Tuesday, April 15, 2008

Rocky People - Without Deep Roots

Yesterday, I started a series of posts from Phillip Keller’s book “A Gardener Looks at the Fruits of the Spirit” where Keller describes each type of soil from the parable of the sower in Luke 8:4-15. Today I want to continue by looking at the second type of soil Keller discusses.

The second type of soil which our Lord discussed was rocky or stony ground. In modern terminology we would refer to this as marginal soil. This is soil which, even though cleared and cultivated at enormous cost and with infinite care, often produces only pathetic results. This is true because it is so stony. What then constitutes rocky ground – unproductive soil? There are three types of marginal land:

  1. The first of these includes those deceptive areas where only a thin layer of soil lies over a vast expanse of basement rock (so-called bedrock). Seed dropped into such shallow soil will spring up quickly. Rocks retain both heat and moisture. So in this apparently favorable ground the seedlings appear to get off to a quick start. Sad to say, the sudden burst of green growth is short lived. The fragile roots of the young plants run into rocky resistance. They cannot grow.

    The parallel in the Christian experience is unbelief. Sometimes this is because our belief is not really in Christ, but rather in the church itself: the pastor, the evangelist, the liturgy, the fellowship, the experiences, etc. Our belief, our trust, our confidence, our faith must find its foundation in God. Sometimes our unbelief is our refusal to actually believe God’s Word. The net result is that at every point where they have spoken to us and we have neglected to react as we should, the unbelief of our hearts hardens us. The third dimension to unbelief is our formidable preoccupation with self.

  2. The second type of rocky ground is what we generally call stony soil. This is land littered with loose stones and boulders varying in size from that of large eggs to random rocks weighing hundreds of pounds. Frequently this is very fertile soil which requires enormous labor and expense to clear for proper cultivation.

    In the Christian experience there are likewise wilderness areas. There are areas of stony soil, ground in which the good seed of God’s word has been dropped. It germinates, flourishes briefly, comes up against rocks of resistance, then withers away to nothing. Any point or any place in life where a person prefers to disobey God, to go his own way and to do his own thing is stony soil. This is what it means to have a hard heart. It is the kind of ground where the good gardener encounters enormous grief and labor to get anything to grow.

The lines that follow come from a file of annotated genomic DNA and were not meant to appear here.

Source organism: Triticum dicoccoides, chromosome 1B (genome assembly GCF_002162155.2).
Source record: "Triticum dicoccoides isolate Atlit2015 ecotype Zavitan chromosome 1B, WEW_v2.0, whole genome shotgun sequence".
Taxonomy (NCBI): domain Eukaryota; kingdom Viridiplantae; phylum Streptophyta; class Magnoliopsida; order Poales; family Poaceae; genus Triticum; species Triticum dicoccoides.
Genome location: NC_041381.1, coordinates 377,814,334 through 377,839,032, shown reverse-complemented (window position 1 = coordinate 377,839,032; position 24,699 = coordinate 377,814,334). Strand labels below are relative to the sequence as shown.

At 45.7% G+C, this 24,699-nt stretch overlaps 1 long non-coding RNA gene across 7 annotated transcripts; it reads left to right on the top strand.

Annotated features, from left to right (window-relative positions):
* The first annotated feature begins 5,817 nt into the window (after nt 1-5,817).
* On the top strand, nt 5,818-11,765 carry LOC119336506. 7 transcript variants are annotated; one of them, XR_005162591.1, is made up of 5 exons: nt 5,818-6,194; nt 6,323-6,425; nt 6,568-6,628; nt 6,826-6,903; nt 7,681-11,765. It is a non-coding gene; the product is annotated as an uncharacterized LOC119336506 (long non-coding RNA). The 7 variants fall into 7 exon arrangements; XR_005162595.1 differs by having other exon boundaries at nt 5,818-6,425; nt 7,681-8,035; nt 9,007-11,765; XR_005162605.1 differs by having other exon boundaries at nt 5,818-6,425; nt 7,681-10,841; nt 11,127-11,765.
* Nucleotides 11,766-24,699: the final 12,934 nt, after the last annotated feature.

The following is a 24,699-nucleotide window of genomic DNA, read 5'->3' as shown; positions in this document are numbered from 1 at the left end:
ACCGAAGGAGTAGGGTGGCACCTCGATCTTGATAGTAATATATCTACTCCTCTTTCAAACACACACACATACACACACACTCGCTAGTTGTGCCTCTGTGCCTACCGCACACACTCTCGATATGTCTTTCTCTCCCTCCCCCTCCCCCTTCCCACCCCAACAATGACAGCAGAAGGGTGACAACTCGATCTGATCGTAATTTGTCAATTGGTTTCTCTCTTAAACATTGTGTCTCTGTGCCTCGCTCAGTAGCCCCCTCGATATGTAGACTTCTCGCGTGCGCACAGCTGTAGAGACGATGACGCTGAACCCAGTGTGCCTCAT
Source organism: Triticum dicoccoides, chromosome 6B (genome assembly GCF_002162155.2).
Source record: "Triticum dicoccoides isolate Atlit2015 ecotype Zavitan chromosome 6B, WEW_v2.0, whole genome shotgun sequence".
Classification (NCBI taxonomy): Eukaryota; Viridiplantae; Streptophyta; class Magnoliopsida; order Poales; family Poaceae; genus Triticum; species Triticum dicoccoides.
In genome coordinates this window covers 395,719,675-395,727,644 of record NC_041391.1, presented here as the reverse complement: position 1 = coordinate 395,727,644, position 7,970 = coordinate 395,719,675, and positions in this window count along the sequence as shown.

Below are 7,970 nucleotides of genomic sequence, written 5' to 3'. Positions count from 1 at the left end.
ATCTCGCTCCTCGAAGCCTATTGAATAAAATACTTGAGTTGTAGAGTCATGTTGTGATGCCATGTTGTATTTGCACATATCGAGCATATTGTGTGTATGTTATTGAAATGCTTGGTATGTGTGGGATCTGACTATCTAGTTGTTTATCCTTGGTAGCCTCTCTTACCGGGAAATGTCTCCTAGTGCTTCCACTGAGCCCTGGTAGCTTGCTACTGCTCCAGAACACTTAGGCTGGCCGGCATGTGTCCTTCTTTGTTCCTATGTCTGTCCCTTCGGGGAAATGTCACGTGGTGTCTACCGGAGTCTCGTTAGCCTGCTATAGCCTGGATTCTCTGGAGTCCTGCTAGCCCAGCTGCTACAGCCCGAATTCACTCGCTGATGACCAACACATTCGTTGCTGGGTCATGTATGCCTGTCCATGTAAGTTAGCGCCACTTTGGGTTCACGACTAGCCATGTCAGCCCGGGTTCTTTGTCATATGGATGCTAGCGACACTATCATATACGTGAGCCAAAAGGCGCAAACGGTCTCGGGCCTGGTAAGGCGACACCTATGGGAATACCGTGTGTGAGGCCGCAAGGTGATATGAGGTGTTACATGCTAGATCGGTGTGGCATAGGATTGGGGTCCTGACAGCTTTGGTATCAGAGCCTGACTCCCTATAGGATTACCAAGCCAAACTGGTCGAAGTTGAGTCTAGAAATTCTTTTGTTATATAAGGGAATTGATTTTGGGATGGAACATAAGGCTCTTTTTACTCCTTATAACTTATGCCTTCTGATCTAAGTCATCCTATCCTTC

3. The third type of rocky soil is what is known as gravelly ground. It is land interlaced with layers of gravel or streaks of sand. Frequently a thin cover of top soil conceals the true condition of the ground beneath the surface. Seeds or plants that take root here will generally spring up swiftly. They show rather sudden, spectacular growth, but a few days of hot sun and wind soon wipe them out as they wither away. The substrata of sand and gravel is like a sieve hrough which all the moisture and nutrients drain away. Roots shrivel and die and only desolation remains.

    What is the parallel in our personal lives? The gravel layer that lies below the surface with so many of us is the ground of our ingratitude. It is the deeply ingrained grumbling in which so many of us indulge. This is absolutely fatal to any sort of Christian growth. The streak of sand in our experience is the habit of fault-finding, criticism, and censure of others. Unless we are alerted to this, it can easily become a chronic condition. We can develop a mindset that habitually sees only the dark, difficult side of life. This is not good ground in which the Divine Gardener can grow His sunny fruits.

    Instead of raging against the Lord for the way He manages our lives, let us carefully consider all the benefits He bestows. Look for and deliberately seek out the lovely, beautiful, noble, honest, and gracious aspects of life. Search for the best in others.

Reading this, I can't help but think of my friend Becky who is in the process of blogging 1000 things for which she is grateful. You can read some of her posts here, here, here, and here. It encourages my heart to read her posts and she's right: things to be thankful for are everywhere if we just look for them. I hope you find much to be thankful for today!


Kim said...

I have enjoyed Becky's thankful list,too! There is so much to be grateful for! This book sounds wonderful!

R. D. Bailey said...

Great post and beautiful blog.

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